I have identified three literary idols that Borges plays with in his Ficciones prologues, but should conclude by asking if there are corresponding Borgesian gods. I am tempted to name them as an unceasing world of appearance (as against natural kinds or taxonomies), the concision of the mortified (as against the epic apprehension of truth), and the ceaseless dependency on forebears (as against the idolatry of the new)—but I resist. For when you discard one half of such binaries, it makes no sense to keep the remainder, as its coherence depends on its other term, now deceased. Thus the prologues maneuver Ficciones beyond the categories of truth and appearance, beyond elucidation by taxonomy, beyond the rationalist scholar's grasp and evaluation. This allows them to become pieces in the infinite library, and we might try to read them accordingly.
Yet the three idols do share something that helps explain their allure to scholars and critics. They intend to act as idols of insight—of ontology, of explanation, of unprecedented truth. The three ghostly idols also have this in common, that they stand doomed for a certain term to walk the night. And what has this essay done but systematize a slew of allusions that happen to rue the system? All fictions of philosophy will one day share this fate, but they create meaning, like Ficciones, so long as we speak with them.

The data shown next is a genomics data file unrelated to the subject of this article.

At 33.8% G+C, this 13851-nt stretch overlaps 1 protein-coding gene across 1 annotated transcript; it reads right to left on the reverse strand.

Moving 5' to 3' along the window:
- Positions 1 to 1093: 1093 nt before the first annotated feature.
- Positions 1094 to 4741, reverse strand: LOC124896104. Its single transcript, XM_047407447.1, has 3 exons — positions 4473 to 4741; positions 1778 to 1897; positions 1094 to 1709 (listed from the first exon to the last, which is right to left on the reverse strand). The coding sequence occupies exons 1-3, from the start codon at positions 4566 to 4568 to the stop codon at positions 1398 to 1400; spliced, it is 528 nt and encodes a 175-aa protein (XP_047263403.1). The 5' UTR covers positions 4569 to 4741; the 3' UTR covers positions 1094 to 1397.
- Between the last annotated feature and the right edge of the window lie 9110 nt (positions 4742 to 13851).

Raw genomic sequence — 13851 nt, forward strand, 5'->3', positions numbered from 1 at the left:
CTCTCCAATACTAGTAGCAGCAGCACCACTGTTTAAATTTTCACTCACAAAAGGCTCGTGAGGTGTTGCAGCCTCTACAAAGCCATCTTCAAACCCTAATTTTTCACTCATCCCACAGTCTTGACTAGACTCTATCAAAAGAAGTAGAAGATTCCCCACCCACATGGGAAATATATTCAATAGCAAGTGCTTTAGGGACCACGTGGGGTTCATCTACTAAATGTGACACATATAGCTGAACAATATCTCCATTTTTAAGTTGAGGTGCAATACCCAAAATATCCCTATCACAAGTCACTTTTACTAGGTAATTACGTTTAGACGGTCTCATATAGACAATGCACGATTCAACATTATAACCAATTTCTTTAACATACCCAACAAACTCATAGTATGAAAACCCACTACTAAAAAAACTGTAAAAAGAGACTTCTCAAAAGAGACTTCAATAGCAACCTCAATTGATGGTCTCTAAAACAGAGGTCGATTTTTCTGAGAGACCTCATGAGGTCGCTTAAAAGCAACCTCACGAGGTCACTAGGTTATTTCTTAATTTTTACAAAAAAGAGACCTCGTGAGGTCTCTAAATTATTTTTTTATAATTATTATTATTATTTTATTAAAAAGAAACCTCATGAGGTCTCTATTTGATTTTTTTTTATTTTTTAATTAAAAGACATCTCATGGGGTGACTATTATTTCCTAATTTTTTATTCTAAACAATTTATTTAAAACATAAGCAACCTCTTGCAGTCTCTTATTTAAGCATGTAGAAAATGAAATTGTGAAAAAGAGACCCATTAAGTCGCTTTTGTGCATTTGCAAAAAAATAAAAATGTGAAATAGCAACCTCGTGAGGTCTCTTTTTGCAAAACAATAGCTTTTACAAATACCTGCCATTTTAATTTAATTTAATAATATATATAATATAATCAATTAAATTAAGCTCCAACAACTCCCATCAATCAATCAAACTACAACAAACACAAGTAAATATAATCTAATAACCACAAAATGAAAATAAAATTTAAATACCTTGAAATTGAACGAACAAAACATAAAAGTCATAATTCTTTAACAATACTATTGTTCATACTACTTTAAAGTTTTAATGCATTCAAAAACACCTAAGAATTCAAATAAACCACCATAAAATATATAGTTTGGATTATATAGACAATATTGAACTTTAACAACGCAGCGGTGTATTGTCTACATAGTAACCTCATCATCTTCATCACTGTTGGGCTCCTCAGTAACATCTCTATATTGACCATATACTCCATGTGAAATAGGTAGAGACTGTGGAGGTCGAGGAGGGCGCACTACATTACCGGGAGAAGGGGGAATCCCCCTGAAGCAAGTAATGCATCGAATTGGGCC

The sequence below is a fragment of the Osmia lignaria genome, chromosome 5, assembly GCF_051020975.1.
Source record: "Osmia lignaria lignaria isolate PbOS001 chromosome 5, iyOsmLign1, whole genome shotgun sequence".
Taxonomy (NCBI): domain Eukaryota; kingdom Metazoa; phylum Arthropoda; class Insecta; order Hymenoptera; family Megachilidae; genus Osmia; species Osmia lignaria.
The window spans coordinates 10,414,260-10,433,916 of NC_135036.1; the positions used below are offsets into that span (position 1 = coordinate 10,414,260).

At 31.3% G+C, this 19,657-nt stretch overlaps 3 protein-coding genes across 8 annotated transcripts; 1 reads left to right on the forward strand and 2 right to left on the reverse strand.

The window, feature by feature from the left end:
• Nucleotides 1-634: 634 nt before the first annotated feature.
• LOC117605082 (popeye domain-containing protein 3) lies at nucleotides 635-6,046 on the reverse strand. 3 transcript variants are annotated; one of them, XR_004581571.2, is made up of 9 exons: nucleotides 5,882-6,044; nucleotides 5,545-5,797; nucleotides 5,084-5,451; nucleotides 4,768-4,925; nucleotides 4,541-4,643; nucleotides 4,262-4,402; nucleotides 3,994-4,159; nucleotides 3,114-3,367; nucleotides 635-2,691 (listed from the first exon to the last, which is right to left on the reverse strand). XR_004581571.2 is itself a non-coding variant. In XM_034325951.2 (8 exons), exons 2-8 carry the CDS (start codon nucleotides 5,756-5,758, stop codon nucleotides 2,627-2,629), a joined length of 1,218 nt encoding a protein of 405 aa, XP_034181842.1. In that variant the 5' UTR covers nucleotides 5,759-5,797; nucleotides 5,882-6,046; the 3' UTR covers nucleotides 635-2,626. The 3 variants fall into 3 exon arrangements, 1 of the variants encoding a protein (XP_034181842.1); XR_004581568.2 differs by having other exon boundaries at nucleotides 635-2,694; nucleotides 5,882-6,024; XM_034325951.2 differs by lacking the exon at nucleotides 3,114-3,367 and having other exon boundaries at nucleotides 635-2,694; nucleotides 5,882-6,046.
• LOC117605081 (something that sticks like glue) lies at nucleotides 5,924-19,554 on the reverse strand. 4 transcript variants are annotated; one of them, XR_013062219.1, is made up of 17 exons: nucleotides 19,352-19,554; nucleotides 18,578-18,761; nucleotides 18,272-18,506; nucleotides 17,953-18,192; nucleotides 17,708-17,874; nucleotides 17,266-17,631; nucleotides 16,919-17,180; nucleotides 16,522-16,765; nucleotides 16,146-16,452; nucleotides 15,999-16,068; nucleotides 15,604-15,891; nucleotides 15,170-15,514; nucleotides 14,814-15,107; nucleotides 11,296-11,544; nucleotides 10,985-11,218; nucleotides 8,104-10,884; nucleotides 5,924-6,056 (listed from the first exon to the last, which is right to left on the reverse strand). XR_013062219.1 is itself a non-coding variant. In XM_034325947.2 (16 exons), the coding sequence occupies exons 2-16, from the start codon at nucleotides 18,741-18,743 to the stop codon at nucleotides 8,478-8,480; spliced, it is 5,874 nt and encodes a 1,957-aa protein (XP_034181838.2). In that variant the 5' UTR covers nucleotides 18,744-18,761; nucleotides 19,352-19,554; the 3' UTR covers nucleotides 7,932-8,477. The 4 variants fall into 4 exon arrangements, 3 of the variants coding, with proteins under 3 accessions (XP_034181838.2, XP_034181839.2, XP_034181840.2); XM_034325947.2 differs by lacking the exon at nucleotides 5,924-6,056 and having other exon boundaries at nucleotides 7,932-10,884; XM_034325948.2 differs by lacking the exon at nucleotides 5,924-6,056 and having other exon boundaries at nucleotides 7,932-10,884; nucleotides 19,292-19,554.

Borges speaks to idols, unafraid. His prologues acknowledge that we grasp for order, for grandeur, for new origins, but imply that these idols draw succor from a substance that philosophers call timeless and whole but is instead the stillness of the dead and decomposed. Any piece of art that would fulfill its genre, or grasp the absolute, or pretend an immaculate conception—all such works, and critical praise, are built on philosophical sand. Borges has it right. Instead of staking out theoretical territory or unifying his work or guiding the reader or stipulating [End Page 285] anything about poetic ideals, the prologues of Ficciones underscore that art is contingent, incomplete, and enmeshed. And by announcing their own fictional performance and that of the pieces to come, Borges's prologues enact our perennial life of letters by showing how no art is distinct, no writing is new, and all literature is prologue—a threshold between the world of the mind and the world we inhabit, even when these turn out to be somehow the same.
I wish to thank the members of the spring 2011 philosophy and literature seminar at Westminster College who discussed Ficciones with me and inspired this essay. Thanks also to Erika Rodríguez Hernández for thoughts on drafts and for her translations (as cited below), to Anne Louise Brings and Craig Waterman, to Westminster College for a Gore Course Release Grant in fall 2011, and especially to Teresa Knight for all things thoughtful.